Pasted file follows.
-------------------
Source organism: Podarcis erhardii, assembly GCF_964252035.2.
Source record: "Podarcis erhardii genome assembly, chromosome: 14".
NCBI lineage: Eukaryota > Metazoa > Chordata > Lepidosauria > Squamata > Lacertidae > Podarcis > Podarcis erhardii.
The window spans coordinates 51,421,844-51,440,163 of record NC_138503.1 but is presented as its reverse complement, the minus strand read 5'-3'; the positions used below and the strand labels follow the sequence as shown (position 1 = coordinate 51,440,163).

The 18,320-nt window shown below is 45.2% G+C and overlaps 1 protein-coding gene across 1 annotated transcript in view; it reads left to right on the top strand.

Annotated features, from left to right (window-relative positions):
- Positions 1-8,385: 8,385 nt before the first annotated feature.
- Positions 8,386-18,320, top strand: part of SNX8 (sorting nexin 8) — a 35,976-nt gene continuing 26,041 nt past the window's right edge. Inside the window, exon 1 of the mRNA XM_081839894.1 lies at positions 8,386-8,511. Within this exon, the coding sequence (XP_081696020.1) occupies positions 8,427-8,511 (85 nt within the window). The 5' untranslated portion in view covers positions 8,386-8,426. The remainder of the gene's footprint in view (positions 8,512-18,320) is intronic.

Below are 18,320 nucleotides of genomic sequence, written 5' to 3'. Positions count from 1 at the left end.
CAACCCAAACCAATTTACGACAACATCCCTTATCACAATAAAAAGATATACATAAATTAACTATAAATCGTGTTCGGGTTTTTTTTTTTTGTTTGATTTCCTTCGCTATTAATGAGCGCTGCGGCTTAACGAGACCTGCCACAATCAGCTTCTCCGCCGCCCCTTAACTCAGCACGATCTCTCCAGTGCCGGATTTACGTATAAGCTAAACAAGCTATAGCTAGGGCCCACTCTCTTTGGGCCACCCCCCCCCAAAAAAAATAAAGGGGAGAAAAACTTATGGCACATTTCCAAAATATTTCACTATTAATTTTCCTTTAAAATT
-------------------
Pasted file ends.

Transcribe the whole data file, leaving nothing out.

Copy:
Source organism: Podarcis erhardii, assembly GCF_964252035.2.
Source record: "Podarcis erhardii genome assembly, chromosome: 14".
NCBI lineage: Eukaryota > Metazoa > Chordata > Lepidosauria > Squamata > Lacertidae > Podarcis > Podarcis erhardii.
The window spans coordinates 51,421,844-51,440,163 of record NC_138503.1 but is presented as its reverse complement, the minus strand read 5'-3'; the positions used below and the strand labels follow the sequence as shown (position 1 = coordinate 51,440,163).

The 18,320-nt window shown below is 45.2% G+C and overlaps 1 protein-coding gene across 1 annotated transcript in view; it reads left to right on the top strand.

Annotated features, from left to right (window-relative positions):
- Positions 1-8,385: 8,385 nt before the first annotated feature.
- Positions 8,386-18,320, top strand: part of SNX8 (sorting nexin 8) — a 35,976-nt gene continuing 26,041 nt past the window's right edge. Inside the window, exon 1 of the mRNA XM_081839894.1 lies at positions 8,386-8,511. Within this exon, the coding sequence (XP_081696020.1) occupies positions 8,427-8,511 (85 nt within the window). The 5' untranslated portion in view covers positions 8,386-8,426. The remainder of the gene's footprint in view (positions 8,512-18,320) is intronic.

Below are 18,320 nucleotides of genomic sequence, written 5' to 3'. Positions count from 1 at the left end.
CAACCCAAACCAATTTACGACAACATCCCTTATCACAATAAAAAGATATACATAAATTAACTATAAATCGTGTTCGGGTTTTTTTTTTTTGTTTGATTTCCTTCGCTATTAATGAGCGCTGCGGCTTAACGAGACCTGCCACAATCAGCTTCTCCGCCGCCCCTTAACTCAGCACGATCTCTCCAGTGCCGGATTTACGTATAAGCTAAACAAGCTATAGCTAGGGCCCACTCTCTTTGGGCCACCCCCCCCCAAAAAAAATAAAGGGGAGAAAAACTTATGGCACATTTCCAAAATATTTCACTATTAATTTTCCTTTAAAATT